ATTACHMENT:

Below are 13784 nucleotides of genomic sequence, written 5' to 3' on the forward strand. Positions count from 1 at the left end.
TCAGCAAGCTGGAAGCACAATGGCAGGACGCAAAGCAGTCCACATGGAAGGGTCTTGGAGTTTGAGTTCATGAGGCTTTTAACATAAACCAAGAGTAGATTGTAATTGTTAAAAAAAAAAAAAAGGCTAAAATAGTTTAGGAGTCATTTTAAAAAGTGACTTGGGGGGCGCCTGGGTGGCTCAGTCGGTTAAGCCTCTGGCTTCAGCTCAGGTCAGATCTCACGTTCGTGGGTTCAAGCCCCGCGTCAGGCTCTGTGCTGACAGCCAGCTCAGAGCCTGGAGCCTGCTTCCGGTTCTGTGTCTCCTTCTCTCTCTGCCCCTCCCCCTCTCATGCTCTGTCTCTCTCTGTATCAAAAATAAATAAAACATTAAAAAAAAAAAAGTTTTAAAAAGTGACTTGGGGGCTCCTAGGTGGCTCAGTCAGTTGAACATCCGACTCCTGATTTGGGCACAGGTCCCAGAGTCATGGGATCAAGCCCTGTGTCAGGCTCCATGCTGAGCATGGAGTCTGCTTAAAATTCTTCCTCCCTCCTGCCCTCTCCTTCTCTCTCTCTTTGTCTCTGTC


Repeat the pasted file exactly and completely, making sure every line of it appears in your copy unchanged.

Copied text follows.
Below are 13784 nucleotides of genomic sequence, written 5' to 3' on the forward strand. Positions count from 1 at the left end.
TCAGCAAGCTGGAAGCACAATGGCAGGACGCAAAGCAGTCCACATGGAAGGGTCTTGGAGTTTGAGTTCATGAGGCTTTTAACATAAACCAAGAGTAGATTGTAATTGTTAAAAAAAAAAAAAAGGCTAAAATAGTTTAGGAGTCATTTTAAAAAGTGACTTGGGGGGCGCCTGGGTGGCTCAGTCGGTTAAGCCTCTGGCTTCAGCTCAGGTCAGATCTCACGTTCGTGGGTTCAAGCCCCGCGTCAGGCTCTGTGCTGACAGCCAGCTCAGAGCCTGGAGCCTGCTTCCGGTTCTGTGTCTCCTTCTCTCTCTGCCCCTCCCCCTCTCATGCTCTGTCTCTCTCTGTATCAAAAATAAATAAAACATTAAAAAAAAAAAAGTTTTAAAAAGTGACTTGGGGGCTCCTAGGTGGCTCAGTCAGTTGAACATCCGACTCCTGATTTGGGCACAGGTCCCAGAGTCATGGGATCAAGCCCTGTGTCAGGCTCCATGCTGAGCATGGAGTCTGCTTAAAATTCTTCCTCCCTCCTGCCCTCTCCTTCTCTCTCTCTTTGTCTCTGTC